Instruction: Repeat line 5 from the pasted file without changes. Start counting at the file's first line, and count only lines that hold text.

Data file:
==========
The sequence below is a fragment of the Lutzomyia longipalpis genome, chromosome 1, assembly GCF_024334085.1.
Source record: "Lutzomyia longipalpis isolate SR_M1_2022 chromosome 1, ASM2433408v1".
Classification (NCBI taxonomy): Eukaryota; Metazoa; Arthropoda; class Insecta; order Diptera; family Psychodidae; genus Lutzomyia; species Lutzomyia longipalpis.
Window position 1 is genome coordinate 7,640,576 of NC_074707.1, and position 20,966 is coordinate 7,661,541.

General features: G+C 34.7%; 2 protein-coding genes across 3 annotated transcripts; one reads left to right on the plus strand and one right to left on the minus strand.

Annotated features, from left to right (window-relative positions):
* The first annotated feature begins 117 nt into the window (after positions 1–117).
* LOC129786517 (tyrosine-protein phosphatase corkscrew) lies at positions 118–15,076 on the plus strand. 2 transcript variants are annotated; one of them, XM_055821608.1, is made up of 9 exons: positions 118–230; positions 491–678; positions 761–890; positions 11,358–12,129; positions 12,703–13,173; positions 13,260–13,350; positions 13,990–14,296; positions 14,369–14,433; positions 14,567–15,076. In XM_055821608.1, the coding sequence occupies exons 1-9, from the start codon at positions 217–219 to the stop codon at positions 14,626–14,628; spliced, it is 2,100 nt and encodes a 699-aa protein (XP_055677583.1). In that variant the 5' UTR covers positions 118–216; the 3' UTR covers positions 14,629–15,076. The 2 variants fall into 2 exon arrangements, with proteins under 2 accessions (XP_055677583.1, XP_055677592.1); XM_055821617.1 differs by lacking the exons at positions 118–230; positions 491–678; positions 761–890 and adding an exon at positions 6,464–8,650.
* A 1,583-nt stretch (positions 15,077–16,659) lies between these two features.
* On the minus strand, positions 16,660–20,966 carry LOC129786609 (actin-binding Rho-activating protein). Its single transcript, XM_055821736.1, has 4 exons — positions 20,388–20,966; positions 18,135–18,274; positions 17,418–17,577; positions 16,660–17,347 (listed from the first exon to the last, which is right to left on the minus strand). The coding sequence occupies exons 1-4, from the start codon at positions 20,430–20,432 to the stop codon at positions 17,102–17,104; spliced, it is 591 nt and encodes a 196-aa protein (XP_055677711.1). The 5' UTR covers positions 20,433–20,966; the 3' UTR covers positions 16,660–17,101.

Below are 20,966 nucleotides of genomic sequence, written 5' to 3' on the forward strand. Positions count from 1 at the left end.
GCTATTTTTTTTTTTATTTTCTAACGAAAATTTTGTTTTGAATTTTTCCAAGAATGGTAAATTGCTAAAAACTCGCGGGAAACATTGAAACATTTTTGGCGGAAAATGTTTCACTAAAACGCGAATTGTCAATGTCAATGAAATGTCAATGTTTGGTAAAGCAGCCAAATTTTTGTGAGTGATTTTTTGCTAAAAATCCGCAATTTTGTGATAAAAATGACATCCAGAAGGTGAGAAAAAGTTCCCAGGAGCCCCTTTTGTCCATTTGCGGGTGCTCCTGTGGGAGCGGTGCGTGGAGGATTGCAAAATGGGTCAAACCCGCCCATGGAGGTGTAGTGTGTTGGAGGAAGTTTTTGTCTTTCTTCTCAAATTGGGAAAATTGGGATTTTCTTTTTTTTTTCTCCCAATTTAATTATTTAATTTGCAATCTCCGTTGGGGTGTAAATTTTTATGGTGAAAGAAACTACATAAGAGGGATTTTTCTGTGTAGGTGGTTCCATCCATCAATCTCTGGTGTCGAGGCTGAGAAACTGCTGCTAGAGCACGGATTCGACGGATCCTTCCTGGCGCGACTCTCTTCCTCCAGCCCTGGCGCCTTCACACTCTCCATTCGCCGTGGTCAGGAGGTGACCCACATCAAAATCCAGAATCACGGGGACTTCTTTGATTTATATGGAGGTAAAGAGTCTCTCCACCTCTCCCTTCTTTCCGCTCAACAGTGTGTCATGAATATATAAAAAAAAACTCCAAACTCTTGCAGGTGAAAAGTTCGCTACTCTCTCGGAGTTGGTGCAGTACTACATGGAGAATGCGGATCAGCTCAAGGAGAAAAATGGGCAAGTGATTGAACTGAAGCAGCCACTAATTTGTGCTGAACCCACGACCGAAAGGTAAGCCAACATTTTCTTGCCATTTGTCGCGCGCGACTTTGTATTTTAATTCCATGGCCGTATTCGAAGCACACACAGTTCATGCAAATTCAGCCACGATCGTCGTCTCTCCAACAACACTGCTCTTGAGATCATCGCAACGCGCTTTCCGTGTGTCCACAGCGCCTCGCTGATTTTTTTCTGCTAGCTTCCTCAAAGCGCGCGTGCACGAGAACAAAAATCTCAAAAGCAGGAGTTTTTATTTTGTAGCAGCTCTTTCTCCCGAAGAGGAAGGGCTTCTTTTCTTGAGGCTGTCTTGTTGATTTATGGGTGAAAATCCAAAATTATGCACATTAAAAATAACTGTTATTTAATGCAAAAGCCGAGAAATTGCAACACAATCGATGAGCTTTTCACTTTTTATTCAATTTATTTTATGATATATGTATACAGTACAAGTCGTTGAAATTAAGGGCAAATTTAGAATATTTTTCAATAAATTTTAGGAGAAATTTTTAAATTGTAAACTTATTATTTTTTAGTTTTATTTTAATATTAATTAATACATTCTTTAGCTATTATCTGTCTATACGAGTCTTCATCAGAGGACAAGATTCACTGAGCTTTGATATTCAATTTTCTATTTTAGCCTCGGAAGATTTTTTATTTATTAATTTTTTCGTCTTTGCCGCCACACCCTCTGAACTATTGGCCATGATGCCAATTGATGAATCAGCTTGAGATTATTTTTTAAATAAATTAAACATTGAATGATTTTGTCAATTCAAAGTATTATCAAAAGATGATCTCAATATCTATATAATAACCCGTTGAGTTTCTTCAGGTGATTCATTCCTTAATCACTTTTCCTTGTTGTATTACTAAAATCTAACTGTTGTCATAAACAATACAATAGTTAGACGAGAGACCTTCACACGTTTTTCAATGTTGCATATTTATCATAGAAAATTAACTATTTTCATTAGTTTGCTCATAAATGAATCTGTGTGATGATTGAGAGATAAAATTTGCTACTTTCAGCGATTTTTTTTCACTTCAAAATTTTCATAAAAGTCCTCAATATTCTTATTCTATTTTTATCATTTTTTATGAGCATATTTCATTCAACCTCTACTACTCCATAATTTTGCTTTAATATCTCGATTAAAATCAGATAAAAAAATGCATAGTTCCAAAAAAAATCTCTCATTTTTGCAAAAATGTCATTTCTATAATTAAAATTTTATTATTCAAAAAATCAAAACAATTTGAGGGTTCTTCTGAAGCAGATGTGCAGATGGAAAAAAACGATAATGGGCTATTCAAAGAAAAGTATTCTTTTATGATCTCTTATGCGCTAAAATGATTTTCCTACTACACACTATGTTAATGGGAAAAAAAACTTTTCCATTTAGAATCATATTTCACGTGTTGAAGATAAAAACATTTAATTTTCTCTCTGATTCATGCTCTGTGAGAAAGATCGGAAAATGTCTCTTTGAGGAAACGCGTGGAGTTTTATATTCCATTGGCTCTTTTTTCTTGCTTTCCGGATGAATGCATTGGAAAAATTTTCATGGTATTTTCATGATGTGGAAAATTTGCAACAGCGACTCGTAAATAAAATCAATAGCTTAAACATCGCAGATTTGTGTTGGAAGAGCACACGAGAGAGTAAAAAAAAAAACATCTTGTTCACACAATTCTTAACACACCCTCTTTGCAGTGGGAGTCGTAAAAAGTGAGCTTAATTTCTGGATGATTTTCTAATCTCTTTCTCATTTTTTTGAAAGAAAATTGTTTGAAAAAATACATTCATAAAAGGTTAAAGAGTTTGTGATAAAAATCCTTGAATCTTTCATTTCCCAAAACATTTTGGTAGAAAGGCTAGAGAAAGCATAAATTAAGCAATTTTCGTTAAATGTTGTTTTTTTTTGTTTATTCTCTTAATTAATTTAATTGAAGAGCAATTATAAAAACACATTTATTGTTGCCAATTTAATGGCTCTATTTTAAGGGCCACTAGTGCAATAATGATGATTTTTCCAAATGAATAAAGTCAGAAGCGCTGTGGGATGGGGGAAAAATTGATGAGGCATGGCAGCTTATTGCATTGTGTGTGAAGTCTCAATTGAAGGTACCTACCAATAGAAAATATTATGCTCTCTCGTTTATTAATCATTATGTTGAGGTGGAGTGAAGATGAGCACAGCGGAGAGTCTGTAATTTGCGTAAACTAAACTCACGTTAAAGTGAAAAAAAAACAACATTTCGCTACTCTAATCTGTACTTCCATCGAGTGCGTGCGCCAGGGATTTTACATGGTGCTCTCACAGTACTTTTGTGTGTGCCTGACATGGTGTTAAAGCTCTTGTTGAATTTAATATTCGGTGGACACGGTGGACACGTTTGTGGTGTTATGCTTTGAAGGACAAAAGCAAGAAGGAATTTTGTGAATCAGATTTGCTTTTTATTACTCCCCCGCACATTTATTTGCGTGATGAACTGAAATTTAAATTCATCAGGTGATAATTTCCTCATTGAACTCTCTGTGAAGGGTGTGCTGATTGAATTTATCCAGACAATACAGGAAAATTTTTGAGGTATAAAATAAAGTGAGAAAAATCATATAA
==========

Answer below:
General features: G+C 34.7%; 2 protein-coding genes across 3 annotated transcripts; one reads left to right on the plus strand and one right to left on the minus strand.